The Fountainhead

I think I'll use this blog also to write about books I'm reading. I'm now three quarters into Ayn Rand's The Fountainhead, published in 1943. The book is about individualism, self-esteem and social conditioning. It describes the life of two aspiring architects who have completely different outlook on society. The second character, Peter Keating, is always worrying about what others think about his work or opinions. He tries to design buildings that please everyone and he designs conservately. He's not happy and he's very reactive, but he's handsome and a social climber who uses people to his own ends and gains high status.

The main character, Howard Roark, however, designs buildings only for his own pleasure and doesn't give one iota what others think about his work. He's not after fame or money. His buildings are simple, modern and not liked by the majority, so he doesn't do so well financially, but he's emotionally stable. People don't like him because he does his own thing and doesn't want to give in to other's wishes, but he doesn't deceive people and keeps his promises.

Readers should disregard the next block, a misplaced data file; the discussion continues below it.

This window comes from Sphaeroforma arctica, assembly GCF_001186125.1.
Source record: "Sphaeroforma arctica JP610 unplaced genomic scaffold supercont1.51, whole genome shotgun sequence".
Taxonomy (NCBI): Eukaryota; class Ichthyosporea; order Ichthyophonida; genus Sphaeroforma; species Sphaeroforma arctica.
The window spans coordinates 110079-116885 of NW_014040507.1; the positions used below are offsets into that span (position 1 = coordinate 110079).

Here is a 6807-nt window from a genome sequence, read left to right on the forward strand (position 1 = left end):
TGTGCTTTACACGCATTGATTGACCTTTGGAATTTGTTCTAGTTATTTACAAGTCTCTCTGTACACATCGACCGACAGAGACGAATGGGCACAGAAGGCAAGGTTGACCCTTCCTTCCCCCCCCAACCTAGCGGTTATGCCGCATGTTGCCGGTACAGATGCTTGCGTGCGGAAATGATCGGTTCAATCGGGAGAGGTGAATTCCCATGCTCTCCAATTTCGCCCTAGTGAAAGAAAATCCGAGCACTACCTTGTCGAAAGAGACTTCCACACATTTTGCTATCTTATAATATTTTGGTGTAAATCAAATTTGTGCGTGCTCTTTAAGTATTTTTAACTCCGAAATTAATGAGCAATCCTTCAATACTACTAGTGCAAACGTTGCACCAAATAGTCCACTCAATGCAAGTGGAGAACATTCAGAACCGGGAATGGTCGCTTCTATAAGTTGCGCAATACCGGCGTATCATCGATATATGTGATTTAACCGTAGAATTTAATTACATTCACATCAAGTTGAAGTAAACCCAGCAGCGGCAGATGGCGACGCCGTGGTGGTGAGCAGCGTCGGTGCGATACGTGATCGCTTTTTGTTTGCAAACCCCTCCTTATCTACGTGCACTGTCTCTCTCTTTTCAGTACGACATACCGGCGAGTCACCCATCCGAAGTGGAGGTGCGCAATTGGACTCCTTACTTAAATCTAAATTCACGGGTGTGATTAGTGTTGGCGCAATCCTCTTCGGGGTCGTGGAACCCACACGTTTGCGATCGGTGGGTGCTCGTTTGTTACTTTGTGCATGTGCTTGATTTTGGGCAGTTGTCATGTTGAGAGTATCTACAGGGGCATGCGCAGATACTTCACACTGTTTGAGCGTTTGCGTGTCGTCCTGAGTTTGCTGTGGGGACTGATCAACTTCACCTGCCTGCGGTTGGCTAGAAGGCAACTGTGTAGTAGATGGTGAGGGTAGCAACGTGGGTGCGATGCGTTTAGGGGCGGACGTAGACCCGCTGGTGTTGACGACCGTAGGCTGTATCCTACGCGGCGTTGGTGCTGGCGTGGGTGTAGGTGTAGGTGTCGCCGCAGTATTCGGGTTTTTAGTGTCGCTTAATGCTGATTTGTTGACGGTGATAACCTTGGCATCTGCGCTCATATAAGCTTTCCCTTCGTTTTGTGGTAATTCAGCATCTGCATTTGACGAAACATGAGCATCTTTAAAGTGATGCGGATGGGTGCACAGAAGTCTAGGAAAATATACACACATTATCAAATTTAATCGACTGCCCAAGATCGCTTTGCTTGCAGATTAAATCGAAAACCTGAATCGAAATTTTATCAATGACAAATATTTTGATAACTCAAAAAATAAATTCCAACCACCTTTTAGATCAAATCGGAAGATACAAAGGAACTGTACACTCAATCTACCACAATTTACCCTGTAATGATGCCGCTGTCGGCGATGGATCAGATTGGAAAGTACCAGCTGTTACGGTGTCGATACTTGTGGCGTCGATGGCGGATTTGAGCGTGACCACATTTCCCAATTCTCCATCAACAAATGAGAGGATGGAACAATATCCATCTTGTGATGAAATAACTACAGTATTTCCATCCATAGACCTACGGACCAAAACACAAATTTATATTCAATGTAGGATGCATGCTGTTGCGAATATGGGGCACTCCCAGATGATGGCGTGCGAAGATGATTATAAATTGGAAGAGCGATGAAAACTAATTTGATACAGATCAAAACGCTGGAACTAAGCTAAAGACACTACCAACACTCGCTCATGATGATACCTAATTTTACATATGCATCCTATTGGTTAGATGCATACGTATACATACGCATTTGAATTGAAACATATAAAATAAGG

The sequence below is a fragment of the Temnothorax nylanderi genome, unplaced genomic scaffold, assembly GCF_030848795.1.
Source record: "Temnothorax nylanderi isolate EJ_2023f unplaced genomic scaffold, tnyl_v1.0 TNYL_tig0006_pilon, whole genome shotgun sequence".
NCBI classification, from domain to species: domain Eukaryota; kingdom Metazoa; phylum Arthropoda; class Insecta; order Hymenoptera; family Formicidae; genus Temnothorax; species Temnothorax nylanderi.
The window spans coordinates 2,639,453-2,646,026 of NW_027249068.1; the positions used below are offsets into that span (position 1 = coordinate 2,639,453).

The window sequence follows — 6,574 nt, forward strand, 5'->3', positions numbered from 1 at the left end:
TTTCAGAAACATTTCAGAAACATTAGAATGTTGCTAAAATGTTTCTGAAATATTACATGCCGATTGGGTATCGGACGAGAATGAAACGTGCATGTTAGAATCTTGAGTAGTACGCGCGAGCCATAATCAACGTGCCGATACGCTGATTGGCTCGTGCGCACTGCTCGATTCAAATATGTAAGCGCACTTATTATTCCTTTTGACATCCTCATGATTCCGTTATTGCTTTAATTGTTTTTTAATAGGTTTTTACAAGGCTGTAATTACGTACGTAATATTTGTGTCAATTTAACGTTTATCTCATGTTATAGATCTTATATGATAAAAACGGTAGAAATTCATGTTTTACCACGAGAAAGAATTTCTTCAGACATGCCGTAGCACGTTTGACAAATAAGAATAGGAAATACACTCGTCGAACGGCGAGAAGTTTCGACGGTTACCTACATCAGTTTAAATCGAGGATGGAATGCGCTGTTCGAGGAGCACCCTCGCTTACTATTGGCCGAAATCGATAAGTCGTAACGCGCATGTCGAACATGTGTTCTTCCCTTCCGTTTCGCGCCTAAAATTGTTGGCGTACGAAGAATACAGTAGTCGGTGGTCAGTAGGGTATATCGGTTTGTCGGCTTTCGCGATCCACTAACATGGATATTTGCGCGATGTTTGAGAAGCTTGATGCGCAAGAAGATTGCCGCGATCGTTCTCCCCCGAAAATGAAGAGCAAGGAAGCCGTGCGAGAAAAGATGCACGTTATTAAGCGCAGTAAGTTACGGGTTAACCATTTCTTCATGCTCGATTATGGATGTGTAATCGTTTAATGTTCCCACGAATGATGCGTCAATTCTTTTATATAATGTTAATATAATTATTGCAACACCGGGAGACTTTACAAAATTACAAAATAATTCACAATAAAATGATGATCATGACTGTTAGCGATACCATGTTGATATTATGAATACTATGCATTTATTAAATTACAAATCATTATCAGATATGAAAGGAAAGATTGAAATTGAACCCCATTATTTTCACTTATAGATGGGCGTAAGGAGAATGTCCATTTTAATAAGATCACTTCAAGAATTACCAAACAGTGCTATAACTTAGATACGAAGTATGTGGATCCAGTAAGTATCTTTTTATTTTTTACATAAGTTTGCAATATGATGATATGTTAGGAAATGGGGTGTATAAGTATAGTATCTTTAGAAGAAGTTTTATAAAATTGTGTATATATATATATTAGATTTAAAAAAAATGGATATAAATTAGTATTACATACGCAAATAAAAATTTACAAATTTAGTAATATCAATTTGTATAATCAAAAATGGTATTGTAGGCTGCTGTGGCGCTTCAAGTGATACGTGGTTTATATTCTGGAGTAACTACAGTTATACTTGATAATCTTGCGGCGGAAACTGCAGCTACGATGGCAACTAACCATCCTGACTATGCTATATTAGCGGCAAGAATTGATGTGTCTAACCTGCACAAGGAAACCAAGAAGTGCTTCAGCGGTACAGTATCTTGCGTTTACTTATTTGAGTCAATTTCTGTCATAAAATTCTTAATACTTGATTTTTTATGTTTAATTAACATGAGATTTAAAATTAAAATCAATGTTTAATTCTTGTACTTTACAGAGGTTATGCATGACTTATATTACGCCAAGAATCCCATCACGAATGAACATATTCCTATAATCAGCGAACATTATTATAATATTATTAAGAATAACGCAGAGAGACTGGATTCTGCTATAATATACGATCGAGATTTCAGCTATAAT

I thought to myself, what would the society look like, if there were more people like Roark? There would be more creativity because people would not copy each other's ideas. People would also not be emotionally dependent on others (hah, like it would work out in reality).

This is the first book from Ayn Rand I've been reading and I like it so much I'm going to read Atlas Shrugged after I finish this. I don't know almost anything about Rand except that she was the founder of the Objectivist movement, supported free market and individualism. I found the book because I'm interested in self-help, and it was mentioned in one self-help forum.